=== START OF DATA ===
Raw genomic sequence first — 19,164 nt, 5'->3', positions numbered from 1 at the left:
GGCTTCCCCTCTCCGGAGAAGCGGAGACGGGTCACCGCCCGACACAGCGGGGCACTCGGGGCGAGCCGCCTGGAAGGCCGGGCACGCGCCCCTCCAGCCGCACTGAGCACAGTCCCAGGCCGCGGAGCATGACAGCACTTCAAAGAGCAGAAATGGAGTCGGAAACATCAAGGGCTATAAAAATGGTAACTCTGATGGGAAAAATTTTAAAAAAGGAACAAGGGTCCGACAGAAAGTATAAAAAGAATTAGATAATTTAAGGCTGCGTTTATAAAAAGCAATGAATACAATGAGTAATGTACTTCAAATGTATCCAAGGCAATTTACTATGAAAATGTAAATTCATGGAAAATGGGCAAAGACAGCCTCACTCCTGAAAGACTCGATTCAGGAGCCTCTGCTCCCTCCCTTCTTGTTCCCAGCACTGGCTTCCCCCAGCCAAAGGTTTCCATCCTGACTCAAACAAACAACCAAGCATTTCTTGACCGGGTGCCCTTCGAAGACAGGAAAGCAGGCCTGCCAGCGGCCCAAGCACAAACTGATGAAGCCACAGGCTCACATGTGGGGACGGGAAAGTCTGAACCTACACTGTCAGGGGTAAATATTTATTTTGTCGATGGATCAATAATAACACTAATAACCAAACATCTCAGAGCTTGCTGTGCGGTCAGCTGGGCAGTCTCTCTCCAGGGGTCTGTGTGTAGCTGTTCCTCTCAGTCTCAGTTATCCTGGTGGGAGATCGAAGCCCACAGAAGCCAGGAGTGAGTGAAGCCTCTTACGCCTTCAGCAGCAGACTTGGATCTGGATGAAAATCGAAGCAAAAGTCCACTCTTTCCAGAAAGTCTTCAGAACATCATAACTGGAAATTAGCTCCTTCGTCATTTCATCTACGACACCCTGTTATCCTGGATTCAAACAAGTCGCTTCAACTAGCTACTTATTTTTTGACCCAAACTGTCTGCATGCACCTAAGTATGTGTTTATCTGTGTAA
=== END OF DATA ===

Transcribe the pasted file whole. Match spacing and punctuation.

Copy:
Raw genomic sequence first — 19,164 nt, 5'->3', positions numbered from 1 at the left:
GGCTTCCCCTCTCCGGAGAAGCGGAGACGGGTCACCGCCCGACACAGCGGGGCACTCGGGGCGAGCCGCCTGGAAGGCCGGGCACGCGCCCCTCCAGCCGCACTGAGCACAGTCCCAGGCCGCGGAGCATGACAGCACTTCAAAGAGCAGAAATGGAGTCGGAAACATCAAGGGCTATAAAAATGGTAACTCTGATGGGAAAAATTTTAAAAAAGGAACAAGGGTCCGACAGAAAGTATAAAAAGAATTAGATAATTTAAGGCTGCGTTTATAAAAAGCAATGAATACAATGAGTAATGTACTTCAAATGTATCCAAGGCAATTTACTATGAAAATGTAAATTCATGGAAAATGGGCAAAGACAGCCTCACTCCTGAAAGACTCGATTCAGGAGCCTCTGCTCCCTCCCTTCTTGTTCCCAGCACTGGCTTCCCCCAGCCAAAGGTTTCCATCCTGACTCAAACAAACAACCAAGCATTTCTTGACCGGGTGCCCTTCGAAGACAGGAAAGCAGGCCTGCCAGCGGCCCAAGCACAAACTGATGAAGCCACAGGCTCACATGTGGGGACGGGAAAGTCTGAACCTACACTGTCAGGGGTAAATATTTATTTTGTCGATGGATCAATAATAACACTAATAACCAAACATCTCAGAGCTTGCTGTGCGGTCAGCTGGGCAGTCTCTCTCCAGGGGTCTGTGTGTAGCTGTTCCTCTCAGTCTCAGTTATCCTGGTGGGAGATCGAAGCCCACAGAAGCCAGGAGTGAGTGAAGCCTCTTACGCCTTCAGCAGCAGACTTGGATCTGGATGAAAATCGAAGCAAAAGTCCACTCTTTCCAGAAAGTCTTCAGAACATCATAACTGGAAATTAGCTCCTTCGTCATTTCATCTACGACACCCTGTTATCCTGGATTCAAACAAGTCGCTTCAACTAGCTACTTATTTTTTGACCCAAACTGTCTGCATGCACCTAAGTATGTGTTTATCTGTGTAA